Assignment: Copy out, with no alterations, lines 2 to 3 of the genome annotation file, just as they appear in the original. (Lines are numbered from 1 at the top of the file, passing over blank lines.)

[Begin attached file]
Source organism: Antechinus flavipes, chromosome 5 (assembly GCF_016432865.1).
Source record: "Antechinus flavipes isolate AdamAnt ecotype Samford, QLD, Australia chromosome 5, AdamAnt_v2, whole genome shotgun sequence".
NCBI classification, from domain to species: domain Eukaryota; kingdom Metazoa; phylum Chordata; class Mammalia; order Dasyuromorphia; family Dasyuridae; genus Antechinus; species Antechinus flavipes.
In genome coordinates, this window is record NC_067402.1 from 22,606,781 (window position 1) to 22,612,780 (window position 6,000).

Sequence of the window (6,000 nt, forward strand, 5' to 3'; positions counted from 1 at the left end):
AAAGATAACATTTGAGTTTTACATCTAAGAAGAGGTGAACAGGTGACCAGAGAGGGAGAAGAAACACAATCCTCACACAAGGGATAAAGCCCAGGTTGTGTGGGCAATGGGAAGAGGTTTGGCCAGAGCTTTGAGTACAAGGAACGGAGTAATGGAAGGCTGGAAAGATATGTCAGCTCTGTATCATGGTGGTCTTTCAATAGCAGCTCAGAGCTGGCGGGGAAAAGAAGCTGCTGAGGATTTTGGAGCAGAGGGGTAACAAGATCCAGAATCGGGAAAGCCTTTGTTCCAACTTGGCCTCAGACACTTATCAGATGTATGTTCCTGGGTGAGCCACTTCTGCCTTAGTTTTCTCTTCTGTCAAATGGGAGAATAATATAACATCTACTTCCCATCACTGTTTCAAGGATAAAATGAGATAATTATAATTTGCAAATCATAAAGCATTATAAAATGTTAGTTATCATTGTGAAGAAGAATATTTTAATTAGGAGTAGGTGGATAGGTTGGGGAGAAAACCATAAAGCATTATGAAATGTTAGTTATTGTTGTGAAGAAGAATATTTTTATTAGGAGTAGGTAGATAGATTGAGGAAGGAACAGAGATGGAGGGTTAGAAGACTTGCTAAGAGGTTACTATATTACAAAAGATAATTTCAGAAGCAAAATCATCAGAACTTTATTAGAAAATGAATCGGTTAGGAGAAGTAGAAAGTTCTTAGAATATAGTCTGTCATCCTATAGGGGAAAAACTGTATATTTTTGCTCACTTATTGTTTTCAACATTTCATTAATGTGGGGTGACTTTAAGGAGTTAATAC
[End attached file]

Source record: "Antechinus flavipes isolate AdamAnt ecotype Samford, QLD, Australia chromosome 5, AdamAnt_v2, whole genome shotgun sequence".
NCBI classification, from domain to species: domain Eukaryota; kingdom Metazoa; phylum Chordata; class Mammalia; order Dasyuromorphia; family Dasyuridae; genus Antechinus; species Antechinus flavipes.